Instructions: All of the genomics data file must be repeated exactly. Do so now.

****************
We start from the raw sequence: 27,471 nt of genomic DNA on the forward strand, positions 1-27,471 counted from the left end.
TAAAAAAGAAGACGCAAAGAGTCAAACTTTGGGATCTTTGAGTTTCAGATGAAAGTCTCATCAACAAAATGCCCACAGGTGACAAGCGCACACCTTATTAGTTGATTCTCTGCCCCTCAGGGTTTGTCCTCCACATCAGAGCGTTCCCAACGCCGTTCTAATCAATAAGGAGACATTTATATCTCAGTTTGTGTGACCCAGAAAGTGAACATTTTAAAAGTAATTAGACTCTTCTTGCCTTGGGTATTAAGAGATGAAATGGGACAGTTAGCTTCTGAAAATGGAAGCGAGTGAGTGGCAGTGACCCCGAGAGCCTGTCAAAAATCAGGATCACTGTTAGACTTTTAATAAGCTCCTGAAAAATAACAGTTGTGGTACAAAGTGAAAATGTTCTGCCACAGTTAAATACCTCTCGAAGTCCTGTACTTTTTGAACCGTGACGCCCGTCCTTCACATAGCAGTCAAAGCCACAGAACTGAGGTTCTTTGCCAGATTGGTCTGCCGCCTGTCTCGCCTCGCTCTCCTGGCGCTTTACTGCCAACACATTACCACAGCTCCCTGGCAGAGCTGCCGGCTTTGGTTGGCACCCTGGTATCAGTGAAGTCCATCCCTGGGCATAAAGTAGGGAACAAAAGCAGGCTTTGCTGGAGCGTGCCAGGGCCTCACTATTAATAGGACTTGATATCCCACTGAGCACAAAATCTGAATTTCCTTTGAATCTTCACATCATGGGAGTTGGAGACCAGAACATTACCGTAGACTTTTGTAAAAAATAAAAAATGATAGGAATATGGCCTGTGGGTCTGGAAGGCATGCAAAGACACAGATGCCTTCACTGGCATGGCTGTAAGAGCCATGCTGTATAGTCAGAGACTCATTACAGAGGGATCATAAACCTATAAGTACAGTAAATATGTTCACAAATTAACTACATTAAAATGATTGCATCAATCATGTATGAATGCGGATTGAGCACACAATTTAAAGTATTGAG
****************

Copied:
We start from the raw sequence: 27,471 nt of genomic DNA on the forward strand, positions 1-27,471 counted from the left end.
TAAAAAAGAAGACGCAAAGAGTCAAACTTTGGGATCTTTGAGTTTCAGATGAAAGTCTCATCAACAAAATGCCCACAGGTGACAAGCGCACACCTTATTAGTTGATTCTCTGCCCCTCAGGGTTTGTCCTCCACATCAGAGCGTTCCCAACGCCGTTCTAATCAATAAGGAGACATTTATATCTCAGTTTGTGTGACCCAGAAAGTGAACATTTTAAAAGTAATTAGACTCTTCTTGCCTTGGGTATTAAGAGATGAAATGGGACAGTTAGCTTCTGAAAATGGAAGCGAGTGAGTGGCAGTGACCCCGAGAGCCTGTCAAAAATCAGGATCACTGTTAGACTTTTAATAAGCTCCTGAAAAATAACAGTTGTGGTACAAAGTGAAAATGTTCTGCCACAGTTAAATACCTCTCGAAGTCCTGTACTTTTTGAACCGTGACGCCCGTCCTTCACATAGCAGTCAAAGCCACAGAACTGAGGTTCTTTGCCAGATTGGTCTGCCGCCTGTCTCGCCTCGCTCTCCTGGCGCTTTACTGCCAACACATTACCACAGCTCCCTGGCAGAGCTGCCGGCTTTGGTTGGCACCCTGGTATCAGTGAAGTCCATCCCTGGGCATAAAGTAGGGAACAAAAGCAGGCTTTGCTGGAGCGTGCCAGGGCCTCACTATTAATAGGACTTGATATCCCACTGAGCACAAAATCTGAATTTCCTTTGAATCTTCACATCATGGGAGTTGGAGACCAGAACATTACCGTAGACTTTTGTAAAAAATAAAAAATGATAGGAATATGGCCTGTGGGTCTGGAAGGCATGCAAAGACACAGATGCCTTCACTGGCATGGCTGTAAGAGCCATGCTGTATAGTCAGAGACTCATTACAGAGGGATCATAAACCTATAAGTACAGTAAATATGTTCACAAATTAACTACATTAAAATGATTGCATCAATCATGTATGAATGCGGATTGAGCACACAATTTAAAGTATTGAG